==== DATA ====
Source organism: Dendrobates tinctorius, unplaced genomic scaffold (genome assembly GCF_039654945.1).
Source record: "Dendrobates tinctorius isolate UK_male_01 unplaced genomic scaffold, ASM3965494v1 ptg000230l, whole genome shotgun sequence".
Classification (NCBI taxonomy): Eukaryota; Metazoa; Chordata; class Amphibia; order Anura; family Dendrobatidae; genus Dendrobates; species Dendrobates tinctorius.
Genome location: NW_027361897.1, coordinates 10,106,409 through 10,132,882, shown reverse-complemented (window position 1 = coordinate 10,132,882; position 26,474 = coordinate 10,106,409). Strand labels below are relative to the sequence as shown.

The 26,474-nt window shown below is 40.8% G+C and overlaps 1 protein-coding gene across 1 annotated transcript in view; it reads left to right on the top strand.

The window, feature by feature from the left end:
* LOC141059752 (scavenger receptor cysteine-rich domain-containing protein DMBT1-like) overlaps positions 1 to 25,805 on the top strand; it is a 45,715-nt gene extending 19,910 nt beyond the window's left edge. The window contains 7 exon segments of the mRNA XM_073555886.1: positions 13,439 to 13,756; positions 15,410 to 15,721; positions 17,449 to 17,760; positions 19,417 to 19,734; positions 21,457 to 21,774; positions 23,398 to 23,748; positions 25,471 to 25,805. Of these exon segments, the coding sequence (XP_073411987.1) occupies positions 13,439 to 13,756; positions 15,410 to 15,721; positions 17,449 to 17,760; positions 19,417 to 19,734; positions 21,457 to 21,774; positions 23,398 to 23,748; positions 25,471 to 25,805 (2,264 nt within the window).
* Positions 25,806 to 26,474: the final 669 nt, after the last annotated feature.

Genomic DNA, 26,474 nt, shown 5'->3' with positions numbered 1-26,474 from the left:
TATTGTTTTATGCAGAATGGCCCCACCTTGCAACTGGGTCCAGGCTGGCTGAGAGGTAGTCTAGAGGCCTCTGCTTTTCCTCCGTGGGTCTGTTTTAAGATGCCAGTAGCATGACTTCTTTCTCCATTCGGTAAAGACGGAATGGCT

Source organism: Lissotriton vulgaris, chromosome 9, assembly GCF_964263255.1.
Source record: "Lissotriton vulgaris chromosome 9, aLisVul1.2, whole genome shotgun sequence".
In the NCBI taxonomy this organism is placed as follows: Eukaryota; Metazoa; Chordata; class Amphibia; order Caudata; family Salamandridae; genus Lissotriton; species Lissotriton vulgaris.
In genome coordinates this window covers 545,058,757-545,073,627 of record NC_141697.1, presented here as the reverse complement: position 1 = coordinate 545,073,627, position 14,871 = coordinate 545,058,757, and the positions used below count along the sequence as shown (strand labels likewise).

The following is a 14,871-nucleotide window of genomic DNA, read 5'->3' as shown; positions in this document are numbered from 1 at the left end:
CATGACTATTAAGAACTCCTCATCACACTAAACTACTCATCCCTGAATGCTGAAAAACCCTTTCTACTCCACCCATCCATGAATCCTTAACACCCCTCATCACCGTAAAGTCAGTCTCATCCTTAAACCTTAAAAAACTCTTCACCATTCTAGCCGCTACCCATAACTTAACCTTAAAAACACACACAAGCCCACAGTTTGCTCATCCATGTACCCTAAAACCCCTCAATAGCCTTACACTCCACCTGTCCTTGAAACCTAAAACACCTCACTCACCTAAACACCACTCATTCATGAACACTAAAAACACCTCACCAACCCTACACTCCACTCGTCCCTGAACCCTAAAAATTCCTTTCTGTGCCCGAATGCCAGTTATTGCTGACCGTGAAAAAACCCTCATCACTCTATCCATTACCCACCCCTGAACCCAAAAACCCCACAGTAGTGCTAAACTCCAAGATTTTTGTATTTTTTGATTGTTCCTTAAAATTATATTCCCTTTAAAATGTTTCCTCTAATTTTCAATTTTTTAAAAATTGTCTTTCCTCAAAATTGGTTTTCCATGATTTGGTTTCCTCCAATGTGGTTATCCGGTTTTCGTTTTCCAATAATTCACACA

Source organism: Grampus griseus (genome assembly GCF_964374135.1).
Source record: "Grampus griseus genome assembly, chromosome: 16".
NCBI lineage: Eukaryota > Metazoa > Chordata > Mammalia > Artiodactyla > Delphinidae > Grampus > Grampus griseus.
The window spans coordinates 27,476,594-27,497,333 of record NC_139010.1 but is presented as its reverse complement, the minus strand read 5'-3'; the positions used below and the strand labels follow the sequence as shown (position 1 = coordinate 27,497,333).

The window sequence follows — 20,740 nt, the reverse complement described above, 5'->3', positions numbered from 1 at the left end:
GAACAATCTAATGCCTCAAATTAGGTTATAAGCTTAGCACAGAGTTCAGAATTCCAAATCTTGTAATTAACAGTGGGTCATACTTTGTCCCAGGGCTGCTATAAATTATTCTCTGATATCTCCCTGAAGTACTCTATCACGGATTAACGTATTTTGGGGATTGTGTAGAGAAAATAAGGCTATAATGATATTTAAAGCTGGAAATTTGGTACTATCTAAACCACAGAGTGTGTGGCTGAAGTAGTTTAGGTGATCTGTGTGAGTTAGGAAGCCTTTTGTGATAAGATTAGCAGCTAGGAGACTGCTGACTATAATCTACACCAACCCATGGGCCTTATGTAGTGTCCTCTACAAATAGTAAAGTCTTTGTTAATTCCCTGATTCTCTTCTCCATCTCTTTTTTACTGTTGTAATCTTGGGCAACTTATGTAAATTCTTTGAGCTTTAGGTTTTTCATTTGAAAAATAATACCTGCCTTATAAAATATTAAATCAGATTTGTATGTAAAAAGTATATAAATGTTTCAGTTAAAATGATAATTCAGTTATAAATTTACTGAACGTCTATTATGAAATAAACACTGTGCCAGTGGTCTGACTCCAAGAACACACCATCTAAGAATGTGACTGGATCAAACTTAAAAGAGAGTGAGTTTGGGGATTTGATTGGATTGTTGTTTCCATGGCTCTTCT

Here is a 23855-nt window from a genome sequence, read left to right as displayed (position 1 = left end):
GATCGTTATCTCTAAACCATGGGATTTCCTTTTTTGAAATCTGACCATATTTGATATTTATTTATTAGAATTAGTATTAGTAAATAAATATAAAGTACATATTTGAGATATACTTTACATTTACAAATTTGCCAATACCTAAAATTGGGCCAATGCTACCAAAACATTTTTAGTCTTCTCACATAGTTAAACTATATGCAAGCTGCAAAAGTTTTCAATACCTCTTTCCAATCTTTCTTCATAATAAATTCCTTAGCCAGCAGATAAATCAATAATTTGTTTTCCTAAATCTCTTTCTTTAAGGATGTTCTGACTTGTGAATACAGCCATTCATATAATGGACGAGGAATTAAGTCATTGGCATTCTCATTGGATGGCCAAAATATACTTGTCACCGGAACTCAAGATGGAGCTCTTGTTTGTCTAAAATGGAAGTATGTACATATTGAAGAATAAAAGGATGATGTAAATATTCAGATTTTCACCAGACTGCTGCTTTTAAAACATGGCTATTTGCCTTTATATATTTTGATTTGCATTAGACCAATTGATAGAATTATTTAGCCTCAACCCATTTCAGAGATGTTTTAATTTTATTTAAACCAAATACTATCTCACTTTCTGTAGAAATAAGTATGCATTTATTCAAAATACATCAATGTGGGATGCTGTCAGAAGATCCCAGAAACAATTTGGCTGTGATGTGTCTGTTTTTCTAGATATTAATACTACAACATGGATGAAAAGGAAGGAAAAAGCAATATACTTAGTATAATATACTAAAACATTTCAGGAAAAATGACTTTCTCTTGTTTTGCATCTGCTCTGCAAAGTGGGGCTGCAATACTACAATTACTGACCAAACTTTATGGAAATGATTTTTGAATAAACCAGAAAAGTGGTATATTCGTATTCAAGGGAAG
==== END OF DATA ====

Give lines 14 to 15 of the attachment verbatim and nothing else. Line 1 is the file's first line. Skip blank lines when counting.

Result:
In genome coordinates this window covers 545,058,757-545,073,627 of record NC_141697.1, presented here as the reverse complement: position 1 = coordinate 545,073,627, position 14,871 = coordinate 545,058,757, and the positions used below count along the sequence as shown (strand labels likewise).

The following is a 14,871-nucleotide window of genomic DNA, read 5'->3' as shown; positions in this document are numbered from 1 at the left end: